You thought of everything. You painted ducks in the nursery, mapped out a route to the hospital and downed prenatal vitamins like they were Tic Tacs. You researched pediatricians and became an expert in car seats. You even calculated what Harvard will cost in 2035.
You took every step that an expectant parent should take in preparing for a new baby. But did you truly stop to appreciate the most challenging duty you agreed to undertake when you and your spouse got pregnant: naming that baby?
What’s in a name? Everything. Or so I thought before my daughter was born. I pictured my child’s name as a tattoo that she would wear forever, on her forehead in flashing neon.
Every name seemed to come with an underlying connotation that could shape the way the world would view my child. No, not every Phineas will grow up to be a tax attorney and not every Moonglow will live in a commune making friendship bracelets. But inherent perceptions will persist nonetheless.
As parents, you get to decide whether your little ones spend eternity introducing themselves as Spencer or Spartacus, Scarlett or Sahara. So you should take seriously the responsibility you have to grant your child a name that has meaning and influence, a name that will set them apart from the crowd while also making them fit in, a name that suits not just that baby in the bassinette but also the adult that you hope they will someday become. At the very least, you should put in more effort than you did in naming your first car.
“It just feels like a Bandit, doesn’t it?” perhaps you said, revving the engine.
It seems unwise to take the same casual approach in naming a child. Those first few sleepless nights unfold in a torrent of screaming and digestive distress, only some of which comes from your baby. It’s hardly an atmosphere for making rational decisions.
It’s a good idea to make sure that you and your spouse are on the same page long before the first diaper change clouds your judgment. “She just feels like a Calamity, doesn’t she?”
I’ve only participated in naming one child, so I’m no expert. That was 15 years ago and a lot has changed. There were fewer kids named after cities and nouns. Poppy was a flower and Griffin was a mythological beast. Asher, Scout, Ryder and Knox were barely on the map.
Not that there is anything wrong with those names. It’s just that the name pool seemed shallower back then, intensifying one’s desire to pull a name from the deep end.
My daughter arrived in 2002, shortly after Emily and Jacob had climbed to the top of the most-popular-baby-name lists. Those names were instantly vetoed, as were the rest of the top 10 in an effort to avoid their expected overexposure. Sophia the First isn’t just a TV show, it’s also the nickname of a girl in every classroom across America. She sits right in front of Sophias the Second and Third, alongside enough Noahs to fill an ark. Sharing a name seems harmless until your child suffers the consequences, giving his classmates cause to point out his more distinguishing characteristics.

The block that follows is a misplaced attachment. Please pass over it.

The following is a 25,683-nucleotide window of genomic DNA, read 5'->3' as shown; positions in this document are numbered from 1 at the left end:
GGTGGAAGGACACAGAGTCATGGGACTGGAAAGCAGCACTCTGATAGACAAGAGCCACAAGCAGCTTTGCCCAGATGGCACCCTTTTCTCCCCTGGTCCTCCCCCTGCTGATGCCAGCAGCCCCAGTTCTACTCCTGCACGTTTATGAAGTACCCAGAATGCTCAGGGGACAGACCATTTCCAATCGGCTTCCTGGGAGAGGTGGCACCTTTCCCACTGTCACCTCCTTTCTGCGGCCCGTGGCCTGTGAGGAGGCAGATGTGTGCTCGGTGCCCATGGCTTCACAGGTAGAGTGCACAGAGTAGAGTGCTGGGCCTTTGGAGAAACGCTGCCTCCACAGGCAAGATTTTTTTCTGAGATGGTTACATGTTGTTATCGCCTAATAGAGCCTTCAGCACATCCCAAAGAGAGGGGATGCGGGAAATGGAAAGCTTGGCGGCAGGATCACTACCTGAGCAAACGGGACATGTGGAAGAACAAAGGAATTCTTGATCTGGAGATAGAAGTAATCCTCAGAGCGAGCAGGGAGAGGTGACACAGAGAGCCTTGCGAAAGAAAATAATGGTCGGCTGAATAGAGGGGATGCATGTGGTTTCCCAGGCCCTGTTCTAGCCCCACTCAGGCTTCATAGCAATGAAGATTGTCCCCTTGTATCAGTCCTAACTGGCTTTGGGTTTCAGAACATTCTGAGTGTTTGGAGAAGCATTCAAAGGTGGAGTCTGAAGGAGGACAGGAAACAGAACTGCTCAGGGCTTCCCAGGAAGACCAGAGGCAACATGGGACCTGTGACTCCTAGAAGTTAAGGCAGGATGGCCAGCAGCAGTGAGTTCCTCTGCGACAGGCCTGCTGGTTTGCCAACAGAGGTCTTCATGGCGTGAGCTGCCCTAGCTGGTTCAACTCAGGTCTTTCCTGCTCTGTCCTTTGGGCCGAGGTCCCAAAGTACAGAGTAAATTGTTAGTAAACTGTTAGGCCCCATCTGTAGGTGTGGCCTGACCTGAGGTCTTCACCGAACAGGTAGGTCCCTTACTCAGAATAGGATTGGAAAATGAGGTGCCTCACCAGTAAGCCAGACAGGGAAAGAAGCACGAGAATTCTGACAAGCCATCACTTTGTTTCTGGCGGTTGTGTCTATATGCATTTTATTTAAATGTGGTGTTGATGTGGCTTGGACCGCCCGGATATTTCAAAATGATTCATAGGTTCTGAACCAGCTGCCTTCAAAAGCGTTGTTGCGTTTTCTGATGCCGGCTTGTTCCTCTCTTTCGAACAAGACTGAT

“I’m Jacob-with-the-ears in math class,” your son will say with a smile. “But in gym they just call me Jacob-who-runs-funny.”
In other words, a little originality can go a long way. The key phrase there is “a little.” Too much originality can overshoot the goal in the form of confounding spelling or gratuitous punctuation.
I give kudos to the parents bold enough to try something new, but I also wonder if Chayce will tire of always having to spell his name or if Brit’nee will be upset that hers never appears among the souvenir keychains. Innovative names can walk that narrow line between chic and ridiculous, and I feared that any attempt I made would lean toward the latter.
“It’s pronounced just like the Pokemon character,” I imagined my daughter having to explain. “But the semi-colon is silent, and that’s a soft Q.”
The same year my daughter was born, Ross and Rachel named their Friends baby Emma. By no small coincidence, Emma instantly shot into the top five girl names where it remained until recently.
That’s just one example, but it drives home the point that baby name popularity can be dictated by the unpredictable currents of pop culture. The next big name could emerge from Duck Dynasty or House of Cards, seemingly opposite ends of the entertainment spectrum. Someplace in between is likely where the perfect name lies. You just have to find it.
Of course, my daughter already has it, in my (completely unbiased) opinion. She might not have been born a Sadie but she has certainly grown into one, and now I can’t imagine her being anything but. It seems unlikely that she will wake up one day and say, “I really feel more like a Penelope.”
So maybe it’s not about finding the perfect name. Maybe the true goal is in realizing that a name is just a name, no matter how modern or conventional.
We watch as our children grow to fulfill our every expectation, slowly becoming the Quinn or Ezra or Gracie that we always dreamed they would be. We give them names at birth but, in the end, those names do not define their character so much as their character will eventually define their names.
Neil Davis works at Bristol-Myers Squibb and lives in Liverpool with his daughter.